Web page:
Operating since 1948, Journey Mental Health Center runs 25 programs along a continuum of care in five Wisconsin counties. Journey’s nearly 400-plus paid staff and clinical interns work in three program areas — emergency services, community-based services, and clinical services — and Journey serves more than 12,000 individuals each year.

Lettman-Shue says while a worker may be carrying a mental health problem with them from home, there are workplace stressors, and they also can be triggers for conditions like depression or anxiety.

“Individuals can encounter workplace stressors that lead to depression or anxiety when there is difficulty in the supervisor-supervisee relationship as a result of differing expectations,” notes Lettman-Shue. “Those expectations may include the timeframe for completing work, productivity, communication, relationships with co-workers, and work hours, to name a few.”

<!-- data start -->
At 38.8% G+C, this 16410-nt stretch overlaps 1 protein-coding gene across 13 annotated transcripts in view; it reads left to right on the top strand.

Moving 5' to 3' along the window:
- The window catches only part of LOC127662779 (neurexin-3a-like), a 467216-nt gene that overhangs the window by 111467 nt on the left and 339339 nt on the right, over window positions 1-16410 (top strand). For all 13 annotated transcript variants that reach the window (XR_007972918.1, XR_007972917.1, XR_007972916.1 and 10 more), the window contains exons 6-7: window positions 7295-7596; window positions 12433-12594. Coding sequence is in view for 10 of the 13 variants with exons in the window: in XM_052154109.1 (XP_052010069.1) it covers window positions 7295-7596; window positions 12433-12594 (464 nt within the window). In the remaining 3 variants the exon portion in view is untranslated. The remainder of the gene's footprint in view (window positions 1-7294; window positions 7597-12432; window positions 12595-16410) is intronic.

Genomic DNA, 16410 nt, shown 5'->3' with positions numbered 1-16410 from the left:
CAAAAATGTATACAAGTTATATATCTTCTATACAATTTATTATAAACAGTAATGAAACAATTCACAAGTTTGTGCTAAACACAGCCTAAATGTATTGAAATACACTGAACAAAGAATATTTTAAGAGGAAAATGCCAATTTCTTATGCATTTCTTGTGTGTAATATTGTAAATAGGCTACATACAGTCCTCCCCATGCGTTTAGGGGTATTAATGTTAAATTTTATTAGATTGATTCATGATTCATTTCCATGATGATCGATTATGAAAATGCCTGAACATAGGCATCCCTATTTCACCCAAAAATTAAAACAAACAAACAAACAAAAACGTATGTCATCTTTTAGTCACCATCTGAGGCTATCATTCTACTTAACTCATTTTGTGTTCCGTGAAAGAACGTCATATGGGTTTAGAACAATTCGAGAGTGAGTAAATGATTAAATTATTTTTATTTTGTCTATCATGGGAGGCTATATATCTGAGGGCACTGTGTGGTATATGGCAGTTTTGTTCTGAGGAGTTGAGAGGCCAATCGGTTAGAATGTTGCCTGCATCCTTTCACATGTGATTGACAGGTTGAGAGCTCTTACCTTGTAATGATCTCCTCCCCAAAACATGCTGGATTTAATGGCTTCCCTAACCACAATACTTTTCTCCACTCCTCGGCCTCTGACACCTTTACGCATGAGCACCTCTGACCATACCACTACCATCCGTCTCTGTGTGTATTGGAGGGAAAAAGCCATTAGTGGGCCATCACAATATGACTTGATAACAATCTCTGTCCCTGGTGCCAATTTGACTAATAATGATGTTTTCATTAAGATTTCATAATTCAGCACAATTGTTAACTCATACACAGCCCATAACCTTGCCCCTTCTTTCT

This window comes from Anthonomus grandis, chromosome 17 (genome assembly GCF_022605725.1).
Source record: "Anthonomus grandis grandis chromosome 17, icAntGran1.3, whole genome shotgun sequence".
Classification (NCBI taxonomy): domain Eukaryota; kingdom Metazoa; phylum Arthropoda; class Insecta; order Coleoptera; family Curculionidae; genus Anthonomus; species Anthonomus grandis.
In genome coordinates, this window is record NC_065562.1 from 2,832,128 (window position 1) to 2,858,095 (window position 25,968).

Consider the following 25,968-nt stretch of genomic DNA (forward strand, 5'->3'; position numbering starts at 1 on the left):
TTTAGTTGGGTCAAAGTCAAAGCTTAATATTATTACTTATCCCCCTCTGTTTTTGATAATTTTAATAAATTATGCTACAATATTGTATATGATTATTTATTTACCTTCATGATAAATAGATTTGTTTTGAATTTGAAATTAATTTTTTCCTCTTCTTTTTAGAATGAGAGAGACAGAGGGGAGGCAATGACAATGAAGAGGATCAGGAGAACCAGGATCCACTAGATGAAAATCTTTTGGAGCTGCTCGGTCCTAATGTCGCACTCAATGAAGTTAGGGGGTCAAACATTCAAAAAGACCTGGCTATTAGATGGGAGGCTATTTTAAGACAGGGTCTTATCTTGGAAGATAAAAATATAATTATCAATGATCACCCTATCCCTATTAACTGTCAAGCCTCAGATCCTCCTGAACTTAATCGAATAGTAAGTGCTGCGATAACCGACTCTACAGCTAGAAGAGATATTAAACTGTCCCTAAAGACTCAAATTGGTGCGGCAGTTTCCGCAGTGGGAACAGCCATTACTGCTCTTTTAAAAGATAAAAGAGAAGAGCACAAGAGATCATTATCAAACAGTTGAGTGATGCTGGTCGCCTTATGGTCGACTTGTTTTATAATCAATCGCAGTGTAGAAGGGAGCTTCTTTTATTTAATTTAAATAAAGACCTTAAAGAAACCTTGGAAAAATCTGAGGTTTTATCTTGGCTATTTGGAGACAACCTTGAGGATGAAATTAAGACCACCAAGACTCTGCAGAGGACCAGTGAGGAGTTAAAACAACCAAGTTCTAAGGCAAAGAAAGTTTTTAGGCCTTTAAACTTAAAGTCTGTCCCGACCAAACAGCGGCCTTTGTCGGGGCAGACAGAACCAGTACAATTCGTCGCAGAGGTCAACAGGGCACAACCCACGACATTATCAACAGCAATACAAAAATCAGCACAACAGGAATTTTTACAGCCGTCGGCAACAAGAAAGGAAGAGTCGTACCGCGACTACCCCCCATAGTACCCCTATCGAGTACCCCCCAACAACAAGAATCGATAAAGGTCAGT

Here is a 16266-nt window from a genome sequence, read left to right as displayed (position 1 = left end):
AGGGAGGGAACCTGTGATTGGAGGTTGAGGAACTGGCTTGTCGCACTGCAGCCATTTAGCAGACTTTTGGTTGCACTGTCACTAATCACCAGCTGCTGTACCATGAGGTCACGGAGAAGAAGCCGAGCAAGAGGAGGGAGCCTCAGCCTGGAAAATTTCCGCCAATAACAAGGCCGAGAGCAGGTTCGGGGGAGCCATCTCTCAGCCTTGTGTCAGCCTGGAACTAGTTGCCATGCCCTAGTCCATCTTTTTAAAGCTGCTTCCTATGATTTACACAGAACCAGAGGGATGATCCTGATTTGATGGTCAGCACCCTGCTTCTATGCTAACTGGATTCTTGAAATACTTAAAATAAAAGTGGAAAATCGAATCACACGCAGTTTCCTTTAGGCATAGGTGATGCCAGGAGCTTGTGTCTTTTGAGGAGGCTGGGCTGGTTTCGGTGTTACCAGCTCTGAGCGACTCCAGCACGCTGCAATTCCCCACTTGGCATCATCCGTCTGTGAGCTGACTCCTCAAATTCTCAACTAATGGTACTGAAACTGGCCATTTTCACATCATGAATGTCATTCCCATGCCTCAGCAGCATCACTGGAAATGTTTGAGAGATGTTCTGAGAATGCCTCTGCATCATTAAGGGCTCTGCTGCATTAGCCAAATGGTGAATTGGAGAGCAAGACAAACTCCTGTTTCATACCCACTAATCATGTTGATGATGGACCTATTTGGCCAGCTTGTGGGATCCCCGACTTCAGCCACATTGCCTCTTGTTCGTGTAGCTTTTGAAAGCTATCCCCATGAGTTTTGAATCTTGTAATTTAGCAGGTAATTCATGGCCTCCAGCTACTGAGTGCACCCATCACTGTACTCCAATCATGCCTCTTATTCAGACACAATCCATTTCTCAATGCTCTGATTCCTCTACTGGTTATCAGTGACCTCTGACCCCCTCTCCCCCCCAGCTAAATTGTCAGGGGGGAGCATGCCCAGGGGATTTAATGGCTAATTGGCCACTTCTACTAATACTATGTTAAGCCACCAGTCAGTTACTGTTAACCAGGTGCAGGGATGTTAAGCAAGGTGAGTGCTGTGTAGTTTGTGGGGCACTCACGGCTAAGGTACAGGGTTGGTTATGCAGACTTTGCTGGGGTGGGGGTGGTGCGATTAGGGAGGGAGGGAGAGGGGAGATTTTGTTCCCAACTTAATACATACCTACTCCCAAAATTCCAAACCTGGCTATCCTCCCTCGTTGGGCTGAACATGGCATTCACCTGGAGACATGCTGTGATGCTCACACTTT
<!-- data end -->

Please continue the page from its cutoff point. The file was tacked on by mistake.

To combat these stressors, Lettman-Shue says there is a growing trend for people not just to try to achieve a work-life balance, but a work-life blend. The idea is that work is a meaningful and genuine part of our lives, she explains. “While at work the employee is encouraged to be mindful of taking breaks, lunches, and vacations as a means of being a centered and productive employee. The employee is encouraged to make decisions in conjunction with their employer about what makes the most sense for both parties.”

One employee may decide that it is important for them to take a longer lunch in order for them to get out and exercise, knowing that they will come back refreshed and better able to function throughout the remainder of the day, Lettman-Shue says. A parent might benefit from leaving early in a day to take a child to a doctor appointment and work from home to make up the lost time in the evening.